In the long term, there is a need to devise and adopt production systems that are both profitable, ecologically and agriculturally sustainable and viable in terms of end-user pricing. The ecologically sustainable management of bush sources and the domestication, improvement and cultivation of "wild" species and forms are important facets of this issue as is the responsible use of water, soils, and agricultural chemicals
In spite of efforts by the industry associations and government bodies there is a paucity of information of all sorts about the industry and within the industry. What information there is often unevenly distributed. This situation must be rectified if industry participants and would-be entrants are to be enabled to make informed business decisions. Tackling this problem will require the generation of new knowledge, the analysis and more critical use of existing knowledge, the establishment of a database, and improved communication via the Internet, industry networks and newsletters, research reports, and training courses.
It is a prerequisite for all research carried out under this R&D Plan that the knowledge of Aboriginal people and their association with the land and the plants on which the native food industry is built must be recognised and respected. It is a further requirement that where information is provided to researchers by community Elders and other Aboriginals, such information must be identified and codified. The ethical consideration should be that opportunities for Aboriginal and Torres Strait Island communities or individual families, arising from native food development should be fostered and promoted as a necessary step in the commercialisation of native species
The difficult issue of hybrids of native species with related species, particularly for instance in the case of wild limes, needs to be considered by the industry.
Consultation with the industry has identified understanding and strengthening markets and profitable, agriculturally and ecologically sustainable production as priority issues, with each of these needing to be underpinned by a strengthened human resource base.
The program will support R&D aimed at:
The objectives should be regarded as complementary and having flexible boundaries that enable the key issues for the industry to be addressed effectively via more than one strategy
The effectiveness of the program will depend greatly on the industry’s support for and involvement in the program both at the design stage and during its carriage.
Objective 1: To understand, strengthen and develop markets
Objective 2: To improve existing products and develop new ones
Objective 3: To enhance the ability of the industry to provide products that meet appropriate safety and food standards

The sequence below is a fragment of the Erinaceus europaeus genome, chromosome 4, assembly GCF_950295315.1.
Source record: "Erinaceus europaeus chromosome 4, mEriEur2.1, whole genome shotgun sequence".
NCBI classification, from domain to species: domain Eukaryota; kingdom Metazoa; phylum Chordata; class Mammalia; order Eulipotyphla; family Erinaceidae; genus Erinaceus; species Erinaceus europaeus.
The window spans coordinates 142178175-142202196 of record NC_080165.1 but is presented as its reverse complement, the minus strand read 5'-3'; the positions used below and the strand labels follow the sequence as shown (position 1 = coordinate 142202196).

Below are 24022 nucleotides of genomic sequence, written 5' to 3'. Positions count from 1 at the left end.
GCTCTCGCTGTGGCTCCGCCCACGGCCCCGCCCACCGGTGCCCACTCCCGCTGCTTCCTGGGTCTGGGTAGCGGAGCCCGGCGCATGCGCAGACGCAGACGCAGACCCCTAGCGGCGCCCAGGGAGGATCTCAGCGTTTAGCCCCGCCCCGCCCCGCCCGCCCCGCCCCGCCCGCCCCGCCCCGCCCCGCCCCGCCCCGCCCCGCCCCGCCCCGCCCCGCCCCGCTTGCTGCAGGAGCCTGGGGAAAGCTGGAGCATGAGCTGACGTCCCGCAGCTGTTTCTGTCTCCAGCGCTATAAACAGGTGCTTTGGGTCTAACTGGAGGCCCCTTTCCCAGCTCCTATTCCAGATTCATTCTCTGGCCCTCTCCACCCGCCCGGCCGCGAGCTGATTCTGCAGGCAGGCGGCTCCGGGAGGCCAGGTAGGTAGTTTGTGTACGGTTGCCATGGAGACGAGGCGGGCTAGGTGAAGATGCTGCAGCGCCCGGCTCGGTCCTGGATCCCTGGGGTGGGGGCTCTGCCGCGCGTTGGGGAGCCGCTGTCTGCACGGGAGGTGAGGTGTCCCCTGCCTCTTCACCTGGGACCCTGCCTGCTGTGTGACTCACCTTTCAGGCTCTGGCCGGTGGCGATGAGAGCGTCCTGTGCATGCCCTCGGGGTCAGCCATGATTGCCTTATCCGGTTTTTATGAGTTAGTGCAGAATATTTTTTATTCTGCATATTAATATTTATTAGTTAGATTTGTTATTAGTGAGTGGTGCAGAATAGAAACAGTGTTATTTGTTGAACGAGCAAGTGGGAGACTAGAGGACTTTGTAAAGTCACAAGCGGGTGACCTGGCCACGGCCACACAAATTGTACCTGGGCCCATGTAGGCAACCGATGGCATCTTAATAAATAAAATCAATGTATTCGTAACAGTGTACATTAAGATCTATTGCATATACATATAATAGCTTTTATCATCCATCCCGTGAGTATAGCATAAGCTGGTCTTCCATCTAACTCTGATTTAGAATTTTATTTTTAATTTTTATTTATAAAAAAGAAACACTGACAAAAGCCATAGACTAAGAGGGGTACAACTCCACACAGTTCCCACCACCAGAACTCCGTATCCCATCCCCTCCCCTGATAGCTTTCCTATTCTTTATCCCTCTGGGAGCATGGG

Objective 4: To improve production efficiency while maintaining ecological integrity
5: To enhance
the human resources of the industry
The goals here are to seek out and disseminate information on and to foster understanding of existing and potential markets for bushfood. This will enable market trends, opportunities and constraints to be recognised and responded to in both marketing and production
The goals here are to help the industry to meet market needs, to address opportunities, to improve product quality and supply (both raw and processed), and to add value
The goal here is to maximise market advantage by ensuring the ability of the industry to comply with the ANZFA Food Standards Code or other appropriate codes (for example, SQF 2000TM Quality Code:1995). Inter alia, the Code comprises the objectives of protecting public health and safety, providing adequate information to enable consumers to make informed choices, and providing minimum value-added product standards to prevent fraud and deception
The goal here is to develop and foster production systems that are profitable and ecologically sustainable
For wild harvested
For cultivated native foods:
The goal here is to strengthen the human resource base of the industry by improving access to information, by encouraging collaboration and a common ethos, and by supporting training
( Note this SWOT was largely
done in 1998 and has only been slightly modified since)
2. ANBIC. "Business and Marketing Paper". Proceedings "Culture of the Land; Cuisine of the People" Conference, May, 1996. 40 pages
3. Graham, C. and Hart, D. "Prospects for the Australian Native Bushfood Industry". RIRDC Research Paper No.97/22. 74 pages. Note additional updated estimates have been provided by Vic Cherikoff (2001)